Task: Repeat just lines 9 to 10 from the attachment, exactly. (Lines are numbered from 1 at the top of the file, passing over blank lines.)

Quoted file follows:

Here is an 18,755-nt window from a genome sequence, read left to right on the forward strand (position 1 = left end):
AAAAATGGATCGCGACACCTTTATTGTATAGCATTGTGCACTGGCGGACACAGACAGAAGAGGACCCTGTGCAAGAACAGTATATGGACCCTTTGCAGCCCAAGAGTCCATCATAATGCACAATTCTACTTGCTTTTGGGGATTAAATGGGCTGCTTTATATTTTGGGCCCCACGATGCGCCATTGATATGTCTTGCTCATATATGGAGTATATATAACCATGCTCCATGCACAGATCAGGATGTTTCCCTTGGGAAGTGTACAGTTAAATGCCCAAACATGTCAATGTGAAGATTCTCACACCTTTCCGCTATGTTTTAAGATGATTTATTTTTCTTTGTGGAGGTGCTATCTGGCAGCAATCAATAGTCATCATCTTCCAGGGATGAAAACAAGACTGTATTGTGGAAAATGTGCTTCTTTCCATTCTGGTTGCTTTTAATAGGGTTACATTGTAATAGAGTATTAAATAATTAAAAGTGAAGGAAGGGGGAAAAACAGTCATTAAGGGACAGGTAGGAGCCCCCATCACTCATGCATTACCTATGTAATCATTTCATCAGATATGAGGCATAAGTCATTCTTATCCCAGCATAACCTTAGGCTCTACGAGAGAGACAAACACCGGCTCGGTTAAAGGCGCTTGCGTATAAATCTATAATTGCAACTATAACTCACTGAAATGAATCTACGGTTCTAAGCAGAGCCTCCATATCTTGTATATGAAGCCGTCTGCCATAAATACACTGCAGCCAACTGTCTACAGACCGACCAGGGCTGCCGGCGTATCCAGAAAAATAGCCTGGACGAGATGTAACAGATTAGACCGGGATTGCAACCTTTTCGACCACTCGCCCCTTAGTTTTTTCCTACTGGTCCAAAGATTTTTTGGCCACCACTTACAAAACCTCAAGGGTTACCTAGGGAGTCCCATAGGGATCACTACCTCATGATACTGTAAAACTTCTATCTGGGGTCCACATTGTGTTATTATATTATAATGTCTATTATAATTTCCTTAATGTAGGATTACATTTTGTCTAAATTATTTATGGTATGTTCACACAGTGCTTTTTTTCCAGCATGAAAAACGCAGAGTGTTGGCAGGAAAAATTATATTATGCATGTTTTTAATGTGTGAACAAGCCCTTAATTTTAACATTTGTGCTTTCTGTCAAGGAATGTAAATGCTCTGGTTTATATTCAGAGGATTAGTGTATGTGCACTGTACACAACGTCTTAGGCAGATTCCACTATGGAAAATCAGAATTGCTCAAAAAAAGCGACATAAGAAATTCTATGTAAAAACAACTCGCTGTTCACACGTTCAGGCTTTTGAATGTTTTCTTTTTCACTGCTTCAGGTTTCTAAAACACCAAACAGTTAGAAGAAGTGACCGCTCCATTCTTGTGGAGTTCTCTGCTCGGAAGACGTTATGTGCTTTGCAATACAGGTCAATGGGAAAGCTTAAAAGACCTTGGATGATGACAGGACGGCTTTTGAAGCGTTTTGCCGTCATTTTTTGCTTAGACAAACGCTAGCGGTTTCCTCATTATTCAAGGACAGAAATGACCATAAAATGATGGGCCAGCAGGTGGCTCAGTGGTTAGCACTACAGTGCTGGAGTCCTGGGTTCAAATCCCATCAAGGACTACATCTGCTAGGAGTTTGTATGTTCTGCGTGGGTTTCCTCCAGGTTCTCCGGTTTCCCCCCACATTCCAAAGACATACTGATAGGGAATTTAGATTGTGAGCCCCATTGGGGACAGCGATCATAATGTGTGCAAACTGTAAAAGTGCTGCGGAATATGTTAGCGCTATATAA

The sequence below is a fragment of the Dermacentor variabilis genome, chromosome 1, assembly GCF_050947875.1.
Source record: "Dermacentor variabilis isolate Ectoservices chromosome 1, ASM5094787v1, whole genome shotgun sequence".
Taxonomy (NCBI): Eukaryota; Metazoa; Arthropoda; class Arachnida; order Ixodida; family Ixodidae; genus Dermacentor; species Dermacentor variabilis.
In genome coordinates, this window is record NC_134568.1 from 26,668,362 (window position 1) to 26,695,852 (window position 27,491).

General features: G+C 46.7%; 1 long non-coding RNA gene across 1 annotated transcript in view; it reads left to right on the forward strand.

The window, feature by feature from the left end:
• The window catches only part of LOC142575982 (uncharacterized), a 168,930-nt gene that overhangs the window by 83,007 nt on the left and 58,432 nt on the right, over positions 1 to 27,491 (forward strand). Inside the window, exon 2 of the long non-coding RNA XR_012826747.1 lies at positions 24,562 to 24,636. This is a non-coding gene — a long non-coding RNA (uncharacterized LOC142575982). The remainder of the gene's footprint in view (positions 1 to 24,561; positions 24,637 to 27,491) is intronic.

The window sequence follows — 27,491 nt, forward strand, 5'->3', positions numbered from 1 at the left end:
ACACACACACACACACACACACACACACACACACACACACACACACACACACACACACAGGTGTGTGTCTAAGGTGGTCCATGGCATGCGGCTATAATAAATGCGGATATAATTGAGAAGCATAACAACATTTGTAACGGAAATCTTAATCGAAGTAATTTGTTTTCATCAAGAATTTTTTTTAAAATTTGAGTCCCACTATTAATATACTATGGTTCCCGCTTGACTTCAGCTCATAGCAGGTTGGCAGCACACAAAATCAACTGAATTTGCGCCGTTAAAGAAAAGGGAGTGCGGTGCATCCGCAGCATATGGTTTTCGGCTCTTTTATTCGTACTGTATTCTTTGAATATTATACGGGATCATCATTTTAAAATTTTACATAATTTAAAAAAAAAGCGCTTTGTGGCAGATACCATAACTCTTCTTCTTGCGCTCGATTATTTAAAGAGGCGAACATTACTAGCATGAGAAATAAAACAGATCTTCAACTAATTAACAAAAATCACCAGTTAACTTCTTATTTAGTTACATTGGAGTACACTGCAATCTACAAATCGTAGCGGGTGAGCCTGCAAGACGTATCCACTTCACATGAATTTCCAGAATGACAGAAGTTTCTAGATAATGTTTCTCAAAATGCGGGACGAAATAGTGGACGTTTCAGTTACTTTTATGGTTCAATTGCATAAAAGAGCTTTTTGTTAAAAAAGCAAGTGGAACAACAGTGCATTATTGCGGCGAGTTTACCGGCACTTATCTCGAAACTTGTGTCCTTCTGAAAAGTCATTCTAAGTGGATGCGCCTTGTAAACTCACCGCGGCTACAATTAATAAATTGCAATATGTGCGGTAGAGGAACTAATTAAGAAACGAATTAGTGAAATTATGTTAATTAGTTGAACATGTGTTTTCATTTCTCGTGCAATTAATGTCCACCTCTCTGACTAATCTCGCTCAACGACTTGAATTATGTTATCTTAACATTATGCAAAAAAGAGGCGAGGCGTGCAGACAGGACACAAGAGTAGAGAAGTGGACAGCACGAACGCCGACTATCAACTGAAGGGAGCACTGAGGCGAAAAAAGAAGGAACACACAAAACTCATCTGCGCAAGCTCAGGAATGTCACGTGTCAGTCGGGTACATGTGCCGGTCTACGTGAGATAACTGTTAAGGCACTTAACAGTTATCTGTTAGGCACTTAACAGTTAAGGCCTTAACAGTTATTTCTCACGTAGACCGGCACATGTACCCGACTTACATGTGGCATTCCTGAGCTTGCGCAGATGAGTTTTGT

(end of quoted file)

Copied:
• The window catches only part of LOC142575982 (uncharacterized), a 168,930-nt gene that overhangs the window by 83,007 nt on the left and 58,432 nt on the right, over positions 1 to 27,491 (forward strand). Inside the window, exon 2 of the long non-coding RNA XR_012826747.1 lies at positions 24,562 to 24,636. This is a non-coding gene — a long non-coding RNA (uncharacterized LOC142575982). The remainder of the gene's footprint in view (positions 1 to 24,561; positions 24,637 to 27,491) is intronic.

The window sequence follows — 27,491 nt, forward strand, 5'->3', positions numbered from 1 at the left end: